————
    scamna facere, Col. 2, 4, 3. – γγ) durch folg. ut u. Konj., es dahin kommen lassen, es verschulden, daß usw., id me commissurum, ut patiar fieri ne animum induxeris, Plaut.: sordidum ad famam (est) committere, ut accusator nominere, Cic. – oft m. vorhergeh. Negation, non committet hodie ut vapulet, Ter.: non committam posthac, ut me accusare de epistularum neglegentia possis, Cic.: quā re ne committeret, ut is locus, ubi constitissent, a populi Romani calamitate nomen caperet, Caes. – δδ) durch folg. quare od. cur, quod neque commissum a se intellegeret, quare timeret, neque etc., Caes. b. G. 1, 14, 2: Caedicius negare se commissurum, cur sibi quisquam imperium finiret, Liv. 5, 46, 6. – β) absol., etwas verüben, es versehen, fehlen, sündigen, cum verisimile erit, aliquem commisisse, Cic.: nemo enim committeret, Cic. – m. Ang. gegen was? durch contra od. in od. adversus u. Akk., contra legem, Cic.: contra leges, ICt.: in legem, ICt.: adversus testamentum, ICt. – m. Ang. nach welchem Gesetze? durch Abl., lege censoriā, Varr.: lege de sicariis, Quint. – c) machen, daß eine Vertrags- od. Rechtsbestimmung od. eine Strafe in Anwendung kommt, in Kraft tritt, d.i. α) eine Vertragsbestimmung in Erfüllung gehen-, vor sich gehen lassen, civitas obligata sponsione commissā, durch die bereits vor sich gegangene (verwirkte) Verbürgung, Liv. 9, 11, 10: hanc ego devotionem ca-
    ————
    pitis mei... convictam esse et commissam putabo, als verwirkt erwiesen u. der Augenblick der Erfüllung eingetreten sei, Cic. de domo 145. – u. so bei den Juristen, c. edictum, stipulationem, die Erfüllung des Edikts usw. verwirken, ICt.: stipulatio committitur, tritt in Wirkung, ICt.: so auch cautio committitur, ICt.: dies committendi, Verfalltag, ICt. – β) eine Strafe zur Anwendung kommen lassen, verwirken, multam, Cic.: poenam octupli, Cic. – dah. γ) Partiz. Perf. commissus v. Strafobjekt, verfallen, hypothecae commissae, Cic.: hereditas Veneri Erycinae (der V.) commissa, Cic.: hanc fiduciam (Unterpfand, Hypothek) commissam tibi dicis, Cic.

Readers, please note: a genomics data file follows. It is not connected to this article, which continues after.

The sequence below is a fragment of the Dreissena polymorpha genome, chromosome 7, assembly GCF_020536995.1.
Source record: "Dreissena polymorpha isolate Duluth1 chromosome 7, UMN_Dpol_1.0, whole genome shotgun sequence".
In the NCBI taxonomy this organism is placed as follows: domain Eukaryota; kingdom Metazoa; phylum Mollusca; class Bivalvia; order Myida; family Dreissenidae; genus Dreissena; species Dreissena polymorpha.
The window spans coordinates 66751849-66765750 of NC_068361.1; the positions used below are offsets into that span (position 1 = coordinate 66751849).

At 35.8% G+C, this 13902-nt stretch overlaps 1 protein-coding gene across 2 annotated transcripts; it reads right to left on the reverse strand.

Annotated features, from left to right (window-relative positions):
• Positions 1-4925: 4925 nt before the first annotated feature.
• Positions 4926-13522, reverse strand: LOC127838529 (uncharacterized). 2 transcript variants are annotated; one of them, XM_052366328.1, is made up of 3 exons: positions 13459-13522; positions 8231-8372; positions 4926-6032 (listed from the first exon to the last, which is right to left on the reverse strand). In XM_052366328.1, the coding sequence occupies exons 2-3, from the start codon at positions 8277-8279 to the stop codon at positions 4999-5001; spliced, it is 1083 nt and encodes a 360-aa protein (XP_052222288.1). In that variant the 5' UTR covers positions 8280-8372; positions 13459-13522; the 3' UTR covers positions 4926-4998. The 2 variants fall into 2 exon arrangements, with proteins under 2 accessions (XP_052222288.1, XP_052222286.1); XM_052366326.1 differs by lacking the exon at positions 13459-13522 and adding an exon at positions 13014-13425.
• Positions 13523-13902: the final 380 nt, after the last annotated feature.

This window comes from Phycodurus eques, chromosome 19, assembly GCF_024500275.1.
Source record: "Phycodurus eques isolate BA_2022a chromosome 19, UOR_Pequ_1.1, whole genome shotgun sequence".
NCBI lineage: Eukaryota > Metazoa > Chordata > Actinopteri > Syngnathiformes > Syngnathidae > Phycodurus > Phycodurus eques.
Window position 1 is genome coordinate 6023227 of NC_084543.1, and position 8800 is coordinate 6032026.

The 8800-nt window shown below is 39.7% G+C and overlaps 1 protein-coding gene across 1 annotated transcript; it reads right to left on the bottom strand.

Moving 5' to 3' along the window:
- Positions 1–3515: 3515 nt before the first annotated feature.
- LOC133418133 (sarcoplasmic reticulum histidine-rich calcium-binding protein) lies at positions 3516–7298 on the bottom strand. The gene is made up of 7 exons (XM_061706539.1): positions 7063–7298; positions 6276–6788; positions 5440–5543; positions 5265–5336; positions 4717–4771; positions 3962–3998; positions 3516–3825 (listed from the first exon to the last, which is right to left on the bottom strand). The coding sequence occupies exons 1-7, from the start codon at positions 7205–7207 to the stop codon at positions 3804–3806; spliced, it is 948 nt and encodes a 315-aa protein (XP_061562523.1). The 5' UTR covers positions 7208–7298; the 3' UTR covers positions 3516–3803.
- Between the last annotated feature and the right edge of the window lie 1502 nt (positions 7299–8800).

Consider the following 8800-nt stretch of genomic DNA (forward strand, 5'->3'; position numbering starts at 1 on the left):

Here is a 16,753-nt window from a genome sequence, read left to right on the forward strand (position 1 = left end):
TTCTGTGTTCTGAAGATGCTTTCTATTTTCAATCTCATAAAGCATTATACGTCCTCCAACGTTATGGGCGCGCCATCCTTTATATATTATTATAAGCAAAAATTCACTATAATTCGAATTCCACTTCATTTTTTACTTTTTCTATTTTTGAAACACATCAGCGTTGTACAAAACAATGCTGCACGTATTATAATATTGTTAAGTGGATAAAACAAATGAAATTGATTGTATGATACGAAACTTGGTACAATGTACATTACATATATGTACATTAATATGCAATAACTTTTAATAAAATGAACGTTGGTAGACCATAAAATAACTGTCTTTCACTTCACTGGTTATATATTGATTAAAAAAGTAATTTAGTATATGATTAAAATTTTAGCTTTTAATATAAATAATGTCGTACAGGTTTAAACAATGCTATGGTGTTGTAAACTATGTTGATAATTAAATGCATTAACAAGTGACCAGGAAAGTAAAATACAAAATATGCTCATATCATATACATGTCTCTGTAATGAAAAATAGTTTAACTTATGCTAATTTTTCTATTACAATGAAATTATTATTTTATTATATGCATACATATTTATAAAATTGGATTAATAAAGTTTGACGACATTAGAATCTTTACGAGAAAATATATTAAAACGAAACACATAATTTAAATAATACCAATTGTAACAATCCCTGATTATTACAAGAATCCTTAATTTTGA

2) jmd. od. etw. in den Bereich, in den Schutz, in die Willkür usw. jmds. od. einer Sache hinlassen, d.i. in einen Ort usw. sich getrauen od. sich wagen lassen (dah. se committere oft = sich getrauen, sich wagen), jmdm. od. einem Ggstde. anheimgeben, überlassen, anvertrauen, aussetzen, preisgeben, m. Ang. wohin? wem? durch in u. Akk. od. durch bl. Dat., α) pers. Objj.: se longius a portibus, Caes.: se in conclave, Cic.: se in senatum, Cic.: se in populi Romani conspectum, Cic.: ne duae legiones sine Picentinis cohortibus in conspectum Caesaris committerentur, Cic.: c. duos filios in aleam eius, qui proponitur, casus, Liv.: se non c. in aciem, Liv.: se urbi, Cic.: se theatro populoque Romano, sich ins Th. u. vor die
    ————
    Augen des röm. Volkes wagen, Cic.: se ludis, bei den öffentlichen Spielen zu erscheinen wagen, Cic.: se publico non c., nicht wagen, sich öffentlich sehen zu lassen, Suet.: se non solum populo, sed etiam senatui, Cic.: se itineri tam infesto tamque periculoso, Cic.: se tam longae navigationi et viae, Cic.: se nusquam proelio, Liv.: persecutis hostibus nusquam se aequo certamine, Liv. – alci filiam, Ter., liberos suos, Ter.: ovem lupo (sprichw., griech. καταλείπειν οϊν εν λύκοισι), Ter. eun. 832: infirmas legiones hostibus committere non audere, Hirt. b. G.: mulierem alci primo partu, Ter.: alqm fidei alcis, Curt.: alqm fidei tutelaeque alcis, Curt.: alqm fidei potestatique alcis, Cic.: ut commissus sit fidei (vestrae), permissus potestati, Cic.: ego me tuae commendo et committo fide (= fidei), Ter.: se aut mortis aut servitutis periculo, Cic.: post cibum se neque frigori neque aestui neque labori, Cels. – mit Ang. als wen? durch Prädikatsakk., gnatam suam alci uxorem, Ter.: alci alqm alendum, Ov. – β) leblose Objj.: collum tonsori, Cic.: semen solo, Col.: non protinus aciem (Auge) infirmam improbo lumini, Sen.: c. alci epistulam, Cic.: c. alci alqd legendum, Fronto: alci litteras liberiores, Cic.: alci portam, (zur Bewachung) anvertrauen, Verg.: alci urbem, zur Verteidigung anvertrauen, Frontin.: alci bellum, den Kr. (= die Führung des Kr.), Cic.: u. so alci bellum contra Afros, Eutr.: iudici litem, Petr.: